Indemann

Clare and Rob at the Indemann

Today we went to the Indemann. The rest of the family had been there before, but this was my first time. It is a large metal structure about 150 feet tall in the shape of a man, in the town of Inde. From the top you have a great view of the gigantic coal pit nearby, and the power plant which uses the coal from it.

Germany has pledged to stop using coal by 2038. In the meantime, there are still some very large active brown coal mines near us, which continue to eat up little villages. According to some of the signage we read that 7,500 people have been displaced because of it (not that many compared to the 1.3 million people displaced by the damming of theYangtze River in China) . When the mining is all done, they will turn the pit into a lake, which they have done in several other places in Germany, with quite a bit of success. It is very interesting to see the coal pit right next to windmills and solar panels – very much a view into the past and future of energy production.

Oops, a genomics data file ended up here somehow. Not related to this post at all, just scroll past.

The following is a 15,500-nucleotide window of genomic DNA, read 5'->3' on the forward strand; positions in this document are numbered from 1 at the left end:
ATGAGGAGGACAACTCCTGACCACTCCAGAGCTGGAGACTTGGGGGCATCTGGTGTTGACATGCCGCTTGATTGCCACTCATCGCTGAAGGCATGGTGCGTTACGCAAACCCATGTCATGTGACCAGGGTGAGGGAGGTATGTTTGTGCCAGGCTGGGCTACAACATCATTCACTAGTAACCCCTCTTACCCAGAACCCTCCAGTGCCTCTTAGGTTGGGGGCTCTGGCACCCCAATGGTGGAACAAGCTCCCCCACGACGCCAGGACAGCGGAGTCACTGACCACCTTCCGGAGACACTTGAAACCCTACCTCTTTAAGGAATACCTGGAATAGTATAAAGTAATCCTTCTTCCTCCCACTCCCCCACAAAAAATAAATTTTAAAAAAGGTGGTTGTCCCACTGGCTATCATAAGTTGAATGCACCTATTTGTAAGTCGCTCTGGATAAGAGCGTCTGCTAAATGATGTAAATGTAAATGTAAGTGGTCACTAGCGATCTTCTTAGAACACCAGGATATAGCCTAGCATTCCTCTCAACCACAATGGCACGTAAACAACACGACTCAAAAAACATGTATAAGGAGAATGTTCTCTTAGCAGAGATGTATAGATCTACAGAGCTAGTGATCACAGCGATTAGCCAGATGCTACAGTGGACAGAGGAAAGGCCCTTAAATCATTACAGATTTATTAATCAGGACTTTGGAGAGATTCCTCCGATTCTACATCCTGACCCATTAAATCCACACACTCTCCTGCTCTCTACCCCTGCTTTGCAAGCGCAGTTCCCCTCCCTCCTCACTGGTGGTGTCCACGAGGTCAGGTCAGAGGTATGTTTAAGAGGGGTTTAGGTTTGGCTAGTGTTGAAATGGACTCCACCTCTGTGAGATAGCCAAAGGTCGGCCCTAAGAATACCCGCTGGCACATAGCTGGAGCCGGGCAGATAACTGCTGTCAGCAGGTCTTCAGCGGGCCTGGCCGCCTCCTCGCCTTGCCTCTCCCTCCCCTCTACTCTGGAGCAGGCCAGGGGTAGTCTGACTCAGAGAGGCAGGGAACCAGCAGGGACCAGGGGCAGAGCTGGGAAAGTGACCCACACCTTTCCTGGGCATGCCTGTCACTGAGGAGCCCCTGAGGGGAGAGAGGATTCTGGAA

The Indemann is a very interesting mix of art installation, viewing platform, and theme park – there is a large playground, a mini-golf course, and a soccer golf course. Spencer and I played a round of mini-golf. During Covid-19 times, it is required to wear a face mask to ascend the structure, which Clare and I did. The kids forgot their face masks at home, but weren’t that interested anyways, so they played on the playground.

Rheinfels Castle

On our trip to the Lorelei and the Romantic Rhine, we got to visit Burg Rheinfels, the ruins of a medieval castle. It has the largest vaulted cellar in Europe, formerly used for holding wine. It took hundreds of years for the French to successfully take the castle, so it must be good. Or the tariffs of the river traffic were worth strong fortification. The view isn’t bad either.